NEW YORK (Reuters Health) - Atkins-style diets may help people shed pounds, but once the weight battle is won, diets low in saturated fat are the healthy choice, a new study suggests.
The study, published in the Journal of the American Dietetic Association, looked at three popular diets: Atkins, South Beach and the Ornish plan.
The Atkins diet slashes carbohydrates while allowing foods high in saturated fat, like butter and red meat, while South Beach emphasizes moderate amounts of unsaturated fat, like olive oil, and “good” carbohydrates like vegetables and beans. The Ornish plan is a vegetarian diet that is very low in fat overall and intended to prevent and treat heart disease.
Researchers had 26 healthy, non-obese adults follow each of the diets for one month apiece. The goal was not to have them lose weight, but to study the biological effects of each eating plan -- namely, the effects on cholesterol, blood vessel function and inflammation.
Each participant’s diet was calculated to provide enough calories for weight maintenance.
After one month, the study found, the Atkins diet had caused participants’ “bad” LDL cholesterol to tick upward, on average. In contrast, the South Beach and Ornish plans led to a nearly 12 percent and 17 percent reduction, respectively.
In addition, the Ornish diet seemed to have the best impact on blood vessel function. Blood vessel function also correlated with the amount of saturated fat participants had been eating -- improving as saturated fat intake declined.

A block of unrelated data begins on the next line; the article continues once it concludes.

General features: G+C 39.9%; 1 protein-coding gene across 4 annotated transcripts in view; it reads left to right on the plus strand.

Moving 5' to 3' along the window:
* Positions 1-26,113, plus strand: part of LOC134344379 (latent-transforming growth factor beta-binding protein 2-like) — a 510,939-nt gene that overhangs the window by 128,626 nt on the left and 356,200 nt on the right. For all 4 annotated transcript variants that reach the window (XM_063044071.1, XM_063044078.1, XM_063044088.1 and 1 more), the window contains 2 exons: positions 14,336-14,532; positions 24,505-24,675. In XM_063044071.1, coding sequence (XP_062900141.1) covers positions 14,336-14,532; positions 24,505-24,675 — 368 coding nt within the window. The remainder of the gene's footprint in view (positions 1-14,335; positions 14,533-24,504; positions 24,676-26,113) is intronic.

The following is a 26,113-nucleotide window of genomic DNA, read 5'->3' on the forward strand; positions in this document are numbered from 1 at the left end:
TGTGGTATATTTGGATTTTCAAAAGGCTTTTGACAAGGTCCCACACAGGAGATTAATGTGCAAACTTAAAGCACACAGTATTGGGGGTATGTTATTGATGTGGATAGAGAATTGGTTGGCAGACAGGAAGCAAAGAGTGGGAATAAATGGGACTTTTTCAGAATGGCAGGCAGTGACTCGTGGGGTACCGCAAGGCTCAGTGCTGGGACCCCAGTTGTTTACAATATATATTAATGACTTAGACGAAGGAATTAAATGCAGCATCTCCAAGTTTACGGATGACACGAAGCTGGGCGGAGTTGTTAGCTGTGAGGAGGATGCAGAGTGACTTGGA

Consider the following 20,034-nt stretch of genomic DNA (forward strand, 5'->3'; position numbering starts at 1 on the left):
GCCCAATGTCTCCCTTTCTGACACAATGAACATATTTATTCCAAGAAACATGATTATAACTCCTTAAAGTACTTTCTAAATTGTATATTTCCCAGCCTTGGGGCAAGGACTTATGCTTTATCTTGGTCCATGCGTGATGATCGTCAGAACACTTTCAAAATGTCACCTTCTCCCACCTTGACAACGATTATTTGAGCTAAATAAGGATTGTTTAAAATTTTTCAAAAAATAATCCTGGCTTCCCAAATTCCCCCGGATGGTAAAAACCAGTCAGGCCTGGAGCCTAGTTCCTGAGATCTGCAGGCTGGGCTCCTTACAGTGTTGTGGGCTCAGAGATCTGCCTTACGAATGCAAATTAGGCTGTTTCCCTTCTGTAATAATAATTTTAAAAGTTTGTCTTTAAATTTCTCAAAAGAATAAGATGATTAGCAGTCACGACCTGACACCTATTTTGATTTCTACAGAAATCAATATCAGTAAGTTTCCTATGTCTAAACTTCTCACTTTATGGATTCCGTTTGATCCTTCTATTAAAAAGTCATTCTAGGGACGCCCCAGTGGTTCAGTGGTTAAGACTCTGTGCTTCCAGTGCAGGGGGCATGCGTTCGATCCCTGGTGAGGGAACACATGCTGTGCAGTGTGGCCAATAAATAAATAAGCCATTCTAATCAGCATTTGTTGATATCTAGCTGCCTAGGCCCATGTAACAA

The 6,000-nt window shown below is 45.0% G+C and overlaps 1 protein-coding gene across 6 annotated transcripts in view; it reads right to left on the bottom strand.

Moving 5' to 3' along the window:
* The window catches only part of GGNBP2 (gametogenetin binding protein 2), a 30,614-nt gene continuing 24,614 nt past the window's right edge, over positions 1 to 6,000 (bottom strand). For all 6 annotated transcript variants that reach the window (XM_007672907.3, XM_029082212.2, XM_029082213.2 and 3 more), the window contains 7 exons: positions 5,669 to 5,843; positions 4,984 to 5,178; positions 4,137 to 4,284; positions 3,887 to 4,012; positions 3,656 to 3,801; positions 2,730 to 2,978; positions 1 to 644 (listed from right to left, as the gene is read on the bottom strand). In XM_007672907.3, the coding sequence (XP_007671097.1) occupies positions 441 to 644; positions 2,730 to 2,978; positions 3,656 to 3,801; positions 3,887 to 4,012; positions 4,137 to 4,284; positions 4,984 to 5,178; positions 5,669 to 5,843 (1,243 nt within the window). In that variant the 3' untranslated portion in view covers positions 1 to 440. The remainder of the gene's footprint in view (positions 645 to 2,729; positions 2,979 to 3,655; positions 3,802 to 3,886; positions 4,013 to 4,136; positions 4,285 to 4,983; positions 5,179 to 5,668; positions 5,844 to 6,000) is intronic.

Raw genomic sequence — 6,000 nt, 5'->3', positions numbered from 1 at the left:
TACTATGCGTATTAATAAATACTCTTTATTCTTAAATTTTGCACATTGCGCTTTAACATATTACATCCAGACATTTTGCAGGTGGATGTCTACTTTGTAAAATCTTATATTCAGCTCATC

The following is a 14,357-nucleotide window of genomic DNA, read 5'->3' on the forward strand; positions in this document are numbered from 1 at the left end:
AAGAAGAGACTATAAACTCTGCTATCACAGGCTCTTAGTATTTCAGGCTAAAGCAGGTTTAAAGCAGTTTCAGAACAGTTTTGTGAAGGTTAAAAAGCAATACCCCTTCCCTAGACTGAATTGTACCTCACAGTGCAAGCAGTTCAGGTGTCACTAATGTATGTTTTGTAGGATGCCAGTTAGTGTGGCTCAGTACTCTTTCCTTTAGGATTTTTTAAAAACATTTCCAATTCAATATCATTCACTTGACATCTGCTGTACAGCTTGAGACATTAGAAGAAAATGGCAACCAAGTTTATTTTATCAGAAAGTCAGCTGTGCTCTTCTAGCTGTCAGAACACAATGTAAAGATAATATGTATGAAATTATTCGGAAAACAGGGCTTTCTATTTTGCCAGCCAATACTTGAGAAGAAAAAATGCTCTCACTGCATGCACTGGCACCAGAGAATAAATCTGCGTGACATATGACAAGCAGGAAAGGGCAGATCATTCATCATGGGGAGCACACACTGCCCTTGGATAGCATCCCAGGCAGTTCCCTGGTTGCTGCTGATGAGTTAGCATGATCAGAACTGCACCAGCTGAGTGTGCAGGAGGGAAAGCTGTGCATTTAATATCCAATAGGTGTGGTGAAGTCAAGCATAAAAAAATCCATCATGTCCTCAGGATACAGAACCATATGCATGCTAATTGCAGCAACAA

In real life, an overweight person who successfully sheds pounds, on any diet, would likely see improvements in LDL and blood vessel function.
Lead researcher Dr. Michael Miller, of the University of Maryland Medical Center in Baltimore, told Reuters Health: “We were more interested in evaluating extreme diets after the acute phase -- reasoning that these dietary regimens often become habitual.”
“The bottom line,” Miller said, “is that once weight loss has been attained, a diet low in saturated fat represents an excellent prescription for a healthy heart.”
He and his colleagues say that similar studies should be conducted in people who have risk factors for heart disease, to see how various popular diets may affect their cardiovascular health over the long term.
SOURCE: Journal of the American Dietetic Association, April 2009.